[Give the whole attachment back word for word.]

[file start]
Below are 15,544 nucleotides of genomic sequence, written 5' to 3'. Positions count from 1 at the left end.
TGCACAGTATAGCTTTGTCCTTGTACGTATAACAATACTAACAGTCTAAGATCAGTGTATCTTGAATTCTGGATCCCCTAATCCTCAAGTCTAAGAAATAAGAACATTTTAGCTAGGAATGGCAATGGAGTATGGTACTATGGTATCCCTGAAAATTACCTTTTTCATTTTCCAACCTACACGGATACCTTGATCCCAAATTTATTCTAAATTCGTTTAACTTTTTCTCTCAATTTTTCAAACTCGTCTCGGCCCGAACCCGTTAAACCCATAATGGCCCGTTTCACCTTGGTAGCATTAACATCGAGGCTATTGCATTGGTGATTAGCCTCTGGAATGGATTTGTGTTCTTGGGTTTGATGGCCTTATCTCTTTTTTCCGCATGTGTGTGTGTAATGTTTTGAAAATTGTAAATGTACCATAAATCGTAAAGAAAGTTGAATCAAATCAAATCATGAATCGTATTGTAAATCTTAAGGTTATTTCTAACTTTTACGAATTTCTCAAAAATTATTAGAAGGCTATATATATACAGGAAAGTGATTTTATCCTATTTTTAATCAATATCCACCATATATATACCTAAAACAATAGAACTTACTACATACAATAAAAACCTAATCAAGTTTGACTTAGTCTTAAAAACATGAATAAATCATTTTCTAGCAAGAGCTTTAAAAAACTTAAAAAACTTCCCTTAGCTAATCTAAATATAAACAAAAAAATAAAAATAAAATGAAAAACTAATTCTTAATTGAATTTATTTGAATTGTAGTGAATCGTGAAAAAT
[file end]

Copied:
Below are 15,544 nucleotides of genomic sequence, written 5' to 3'. Positions count from 1 at the left end.
TGCACAGTATAGCTTTGTCCTTGTACGTATAACAATACTAACAGTCTAAGATCAGTGTATCTTGAATTCTGGATCCCCTAATCCTCAAGTCTAAGAAATAAGAACATTTTAGCTAGGAATGGCAATGGAGTATGGTACTATGGTATCCCTGAAAATTACCTTTTTCATTTTCCAACCTACACGGATACCTTGATCCCAAATTTATTCTAAATTCGTTTAACTTTTTCTCTCAATTTTTCAAACTCGTCTCGGCCCGAACCCGTTAAACCCATAATGGCCCGTTTCACCTTGGTAGCATTAACATCGAGGCTATTGCATTGGTGATTAGCCTCTGGAATGGATTTGTGTTCTTGGGTTTGATGGCCTTATCTCTTTTTTCCGCATGTGTGTGTGTAATGTTTTGAAAATTGTAAATGTACCATAAATCGTAAAGAAAGTTGAATCAAATCAAATCATGAATCGTATTGTAAATCTTAAGGTTATTTCTAACTTTTACGAATTTCTCAAAAATTATTAGAAGGCTATATATATACAGGAAAGTGATTTTATCCTATTTTTAATCAATATCCACCATATATATACCTAAAACAATAGAACTTACTACATACAATAAAAACCTAATCAAGTTTGACTTAGTCTTAAAAACATGAATAAATCATTTTCTAGCAAGAGCTTTAAAAAACTTAAAAAACTTCCCTTAGCTAATCTAAATATAAACAAAAAAATAAAAATAAAATGAAAAACTAATTCTTAATTGAATTTATTTGAATTGTAGTGAATCGTGAAAAAT